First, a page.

Have you heard of the Japanese practice of Shinrin-yoku? Broadly put, it’s the notion of ‘forest-bathing’ – immersing yourself in nature for the purposes of relaxation, meditation and mood improvement.

You may have noticed the changes in mood taking a walk through nature can induce. Some research suggests that those living in urban areas typically have higher blood pressure, stress levels and a greater propensity to develop depression.

So could getting back to nature offer a remedy for the blues of city life?

To find out, US researchers surveyed visitors to urban parks in Alabama. Urban parks were simply areas of greenery or vegetation within city boundaries. The researchers asked park visitors basic questions like their age and gender, as well as how often they visited urban green spaces and their ‘subjective well-being’; how well they felt at the moment and their overall satisfaction with life. They also gave visitors an accelerometer (which measures physical activity) to wear so they could see how much they moved about during their visit. Then, visitors did the entire questionnaire again as they were leaving the park. The researchers also measured how much time they spent at the park.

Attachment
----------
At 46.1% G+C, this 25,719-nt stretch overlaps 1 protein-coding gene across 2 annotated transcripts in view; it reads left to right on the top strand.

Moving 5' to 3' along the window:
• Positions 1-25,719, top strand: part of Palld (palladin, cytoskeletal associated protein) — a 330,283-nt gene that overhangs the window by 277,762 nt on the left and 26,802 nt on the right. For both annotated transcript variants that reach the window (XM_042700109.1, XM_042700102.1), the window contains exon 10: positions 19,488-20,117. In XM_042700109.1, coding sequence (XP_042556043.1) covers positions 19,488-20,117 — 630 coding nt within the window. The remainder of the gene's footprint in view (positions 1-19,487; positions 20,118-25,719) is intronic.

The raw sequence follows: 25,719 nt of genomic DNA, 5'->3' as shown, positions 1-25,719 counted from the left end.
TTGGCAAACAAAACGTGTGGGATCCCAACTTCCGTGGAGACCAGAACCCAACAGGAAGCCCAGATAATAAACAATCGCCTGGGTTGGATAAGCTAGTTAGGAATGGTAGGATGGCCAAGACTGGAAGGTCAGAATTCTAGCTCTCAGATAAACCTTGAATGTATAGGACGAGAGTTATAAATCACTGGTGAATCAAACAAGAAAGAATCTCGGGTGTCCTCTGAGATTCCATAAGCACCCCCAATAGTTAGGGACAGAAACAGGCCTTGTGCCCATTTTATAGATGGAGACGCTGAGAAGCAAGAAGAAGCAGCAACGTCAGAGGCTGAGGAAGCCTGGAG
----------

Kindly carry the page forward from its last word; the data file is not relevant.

They found that most of the visitors to the park stayed for around half an hour, and about a third of people exercised while they were there. For the majority of visitors, there was a significant improvement in their sense of wellbeing after they’d visited the green space. That was the case even if they spent a relatively short amount of time in the park – about 20 minutes and the improvements were seen even in those who didn’t exercise.

Implications

We still don’t really know how it is that green spaces have such a positive effect on mood.

The researchers think it could have something to do with the reduced stimulus and calming surrounds of a park, as opposed to urban spaces full of people, traffic and noise.

If you’re looking for a free daily intervention to improve your mood and relax, maybe it’s time to take a detour on your morning commute and indulge in a bit of urban forest-bathing.

Last Reviewed: 22/01/2020

© Norman Swan Medical Communications.



References

For reference: Yuen, et al (2019). Factors associated with changes in subjective wellbeing immediately after urban park visit. International Journal of Environmental Health Research doi: 10.1080/09603123.2019.1577368.

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